This concept car connects to the driver and displays their heartbeat in real-time through its electro-luminescent paint.
Sure, there has been quite a bit of talk around a future filled with autonomous vehicles. But what about cars that can reflect a driver’s heartbeat?
That’s exactly what Lexus has set out to accomplish with its first-of-its-kind, specially-designed coupe that uses biometric technology and electro-luminescent paint to visualize the thrill of driving the new RC F from both an emotional and physical perspective. With each exhilarating turn, the aptly named Heartbeat Car uses a standard heartbeat monitor and embedded sensors to measure the driver’s heartbeat, and then send the data wirelessly to an Arduino-based control board in its trunk, Mashable Australia reveals.
The custom-built board takes the electrical signal collected from the sensors and prompts the electrifying paintwork — which contains phosphorescent substances that emit light particles in response to alternating currents — to display it in a pre-determined, pulsating pattern on the car’s exterior panels. The system relies upon a 13V auxiliary battery, which draws power from the car’s charging system when the engine is on.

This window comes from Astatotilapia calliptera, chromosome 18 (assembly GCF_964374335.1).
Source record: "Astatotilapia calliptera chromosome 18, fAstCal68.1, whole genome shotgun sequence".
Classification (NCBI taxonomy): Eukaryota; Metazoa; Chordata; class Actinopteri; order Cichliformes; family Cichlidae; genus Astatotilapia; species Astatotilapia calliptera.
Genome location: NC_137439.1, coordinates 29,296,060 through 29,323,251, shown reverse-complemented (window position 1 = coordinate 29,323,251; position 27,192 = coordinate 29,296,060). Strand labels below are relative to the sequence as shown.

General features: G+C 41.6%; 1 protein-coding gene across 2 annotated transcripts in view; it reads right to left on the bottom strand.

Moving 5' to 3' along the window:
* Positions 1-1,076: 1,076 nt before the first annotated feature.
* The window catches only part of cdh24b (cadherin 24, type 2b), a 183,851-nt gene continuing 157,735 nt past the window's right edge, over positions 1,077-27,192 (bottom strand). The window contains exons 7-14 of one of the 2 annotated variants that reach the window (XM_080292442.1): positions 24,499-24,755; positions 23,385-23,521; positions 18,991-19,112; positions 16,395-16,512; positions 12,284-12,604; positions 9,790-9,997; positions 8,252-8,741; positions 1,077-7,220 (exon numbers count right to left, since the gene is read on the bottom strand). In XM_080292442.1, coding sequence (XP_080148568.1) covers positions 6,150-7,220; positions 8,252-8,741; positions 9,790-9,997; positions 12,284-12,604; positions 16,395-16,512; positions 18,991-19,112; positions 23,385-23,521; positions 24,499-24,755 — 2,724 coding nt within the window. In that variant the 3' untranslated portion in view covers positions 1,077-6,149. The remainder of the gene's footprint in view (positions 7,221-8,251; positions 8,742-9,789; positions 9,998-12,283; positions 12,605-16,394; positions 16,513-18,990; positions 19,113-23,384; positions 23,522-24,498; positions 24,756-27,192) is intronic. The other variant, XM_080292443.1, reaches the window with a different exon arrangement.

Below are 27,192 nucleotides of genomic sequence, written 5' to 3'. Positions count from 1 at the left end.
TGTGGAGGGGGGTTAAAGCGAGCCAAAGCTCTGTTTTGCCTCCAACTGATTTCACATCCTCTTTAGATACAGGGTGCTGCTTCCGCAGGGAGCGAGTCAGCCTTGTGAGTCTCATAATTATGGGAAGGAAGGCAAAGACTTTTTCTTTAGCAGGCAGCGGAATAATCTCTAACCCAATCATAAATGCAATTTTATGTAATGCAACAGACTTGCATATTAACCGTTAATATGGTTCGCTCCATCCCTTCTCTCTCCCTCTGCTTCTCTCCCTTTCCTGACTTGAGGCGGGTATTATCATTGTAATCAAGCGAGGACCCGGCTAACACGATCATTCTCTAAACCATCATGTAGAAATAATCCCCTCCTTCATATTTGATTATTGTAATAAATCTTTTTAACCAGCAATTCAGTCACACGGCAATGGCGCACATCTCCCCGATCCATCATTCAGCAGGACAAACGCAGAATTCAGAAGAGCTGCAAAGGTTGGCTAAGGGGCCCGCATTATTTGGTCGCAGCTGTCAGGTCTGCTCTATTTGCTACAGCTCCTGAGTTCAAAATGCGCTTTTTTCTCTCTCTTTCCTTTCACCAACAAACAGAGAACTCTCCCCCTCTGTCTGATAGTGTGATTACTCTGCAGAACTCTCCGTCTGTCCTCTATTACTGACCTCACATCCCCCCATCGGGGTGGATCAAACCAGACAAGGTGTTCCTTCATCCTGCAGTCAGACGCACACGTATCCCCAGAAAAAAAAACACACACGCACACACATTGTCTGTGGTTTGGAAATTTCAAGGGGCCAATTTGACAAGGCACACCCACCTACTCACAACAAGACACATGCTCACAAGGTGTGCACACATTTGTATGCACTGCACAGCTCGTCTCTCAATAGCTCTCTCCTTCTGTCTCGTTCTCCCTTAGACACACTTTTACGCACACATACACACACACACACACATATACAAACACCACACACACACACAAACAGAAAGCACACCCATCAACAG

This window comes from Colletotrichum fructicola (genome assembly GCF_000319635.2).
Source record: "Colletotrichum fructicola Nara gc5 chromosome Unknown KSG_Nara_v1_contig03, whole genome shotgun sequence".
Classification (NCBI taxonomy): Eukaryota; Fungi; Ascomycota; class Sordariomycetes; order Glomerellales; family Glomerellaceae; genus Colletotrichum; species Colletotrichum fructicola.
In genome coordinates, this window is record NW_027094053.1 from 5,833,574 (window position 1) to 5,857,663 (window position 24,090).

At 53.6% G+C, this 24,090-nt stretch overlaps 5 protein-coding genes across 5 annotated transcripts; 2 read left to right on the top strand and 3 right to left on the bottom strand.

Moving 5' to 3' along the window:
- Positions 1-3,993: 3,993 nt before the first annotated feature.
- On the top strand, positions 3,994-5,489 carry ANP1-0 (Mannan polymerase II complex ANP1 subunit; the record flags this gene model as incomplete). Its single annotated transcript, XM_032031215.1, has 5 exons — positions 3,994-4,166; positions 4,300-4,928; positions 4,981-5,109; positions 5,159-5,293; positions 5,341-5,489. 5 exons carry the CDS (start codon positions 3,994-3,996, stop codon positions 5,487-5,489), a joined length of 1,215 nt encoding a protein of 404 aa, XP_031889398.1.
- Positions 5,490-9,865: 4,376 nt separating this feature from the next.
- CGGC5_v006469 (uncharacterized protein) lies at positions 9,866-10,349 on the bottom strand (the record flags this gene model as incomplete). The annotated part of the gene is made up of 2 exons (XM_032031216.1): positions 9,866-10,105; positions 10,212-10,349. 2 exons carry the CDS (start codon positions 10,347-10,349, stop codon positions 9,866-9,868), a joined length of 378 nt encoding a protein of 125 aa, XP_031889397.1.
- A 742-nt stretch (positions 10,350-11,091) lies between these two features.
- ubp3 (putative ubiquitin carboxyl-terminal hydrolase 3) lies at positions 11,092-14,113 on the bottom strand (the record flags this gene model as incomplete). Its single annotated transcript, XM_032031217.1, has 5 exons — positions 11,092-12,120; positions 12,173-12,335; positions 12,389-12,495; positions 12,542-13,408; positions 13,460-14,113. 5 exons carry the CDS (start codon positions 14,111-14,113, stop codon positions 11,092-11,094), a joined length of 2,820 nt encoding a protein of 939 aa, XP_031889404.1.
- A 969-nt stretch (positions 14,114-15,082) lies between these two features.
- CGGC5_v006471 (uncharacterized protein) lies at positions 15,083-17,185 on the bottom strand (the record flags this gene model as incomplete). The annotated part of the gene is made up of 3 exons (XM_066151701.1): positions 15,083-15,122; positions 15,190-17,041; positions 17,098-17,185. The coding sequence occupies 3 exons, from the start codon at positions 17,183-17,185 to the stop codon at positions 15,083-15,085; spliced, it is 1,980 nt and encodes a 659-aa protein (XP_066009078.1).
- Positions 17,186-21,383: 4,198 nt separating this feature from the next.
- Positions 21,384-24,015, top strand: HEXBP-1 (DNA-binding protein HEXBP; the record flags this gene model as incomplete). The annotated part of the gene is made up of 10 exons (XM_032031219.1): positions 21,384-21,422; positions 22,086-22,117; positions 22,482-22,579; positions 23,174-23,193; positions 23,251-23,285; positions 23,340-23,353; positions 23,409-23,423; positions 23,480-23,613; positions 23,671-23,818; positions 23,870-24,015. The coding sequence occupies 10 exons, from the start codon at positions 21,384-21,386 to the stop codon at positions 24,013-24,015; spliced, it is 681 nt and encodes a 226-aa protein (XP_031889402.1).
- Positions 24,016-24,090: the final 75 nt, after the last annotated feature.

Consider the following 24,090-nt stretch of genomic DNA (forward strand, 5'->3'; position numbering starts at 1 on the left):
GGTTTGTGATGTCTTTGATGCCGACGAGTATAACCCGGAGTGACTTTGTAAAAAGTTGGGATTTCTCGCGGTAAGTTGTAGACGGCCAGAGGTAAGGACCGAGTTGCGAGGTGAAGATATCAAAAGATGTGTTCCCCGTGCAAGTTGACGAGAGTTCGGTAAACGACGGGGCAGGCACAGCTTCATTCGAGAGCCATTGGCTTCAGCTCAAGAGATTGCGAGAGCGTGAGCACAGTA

When the system is turned off, onlookers would think nothing more of the RC F coupe with its standard silver finish, unknowing of the magical properties that lie beneath its surface.
The project, which took roughly six months to complete, was a collaboration between Lexus Australia and Tricky Jigsaw, M&C Saatchi Australia’s creative technology division. It started at a closed-off track in southern New South Wales, with the team’s first objective being to find out how driving affects the human body. Unfortunately, the Heartbeat Car is just a concept with no future plans to add this feature to Lexus vehicles. However, the idea certainly demonstrates the next generation of embedded design as currently being seen throughout the wearable space.
“From Fitbits to Apple Watches it’s evident that we’re hooked on personal stats,” Ben Cooper, Group Innovation Director of Tricky Jigsaw and M&C Saatchi Australia, tells WIRED UK. “A car that can understand the driver’s biometric outputs provides all manner of possibility. Imagine mapping biometric with telemetric data to understand what stresses the driver. Could your car temper road rage or recognize tiredness? Perhaps other data such as weather and traffic could also lead us to understand optimal times to drive?”
We’ve heard of wearing your heart on your sleeve, and from the looks of things, you may one day be able to do the same on your car!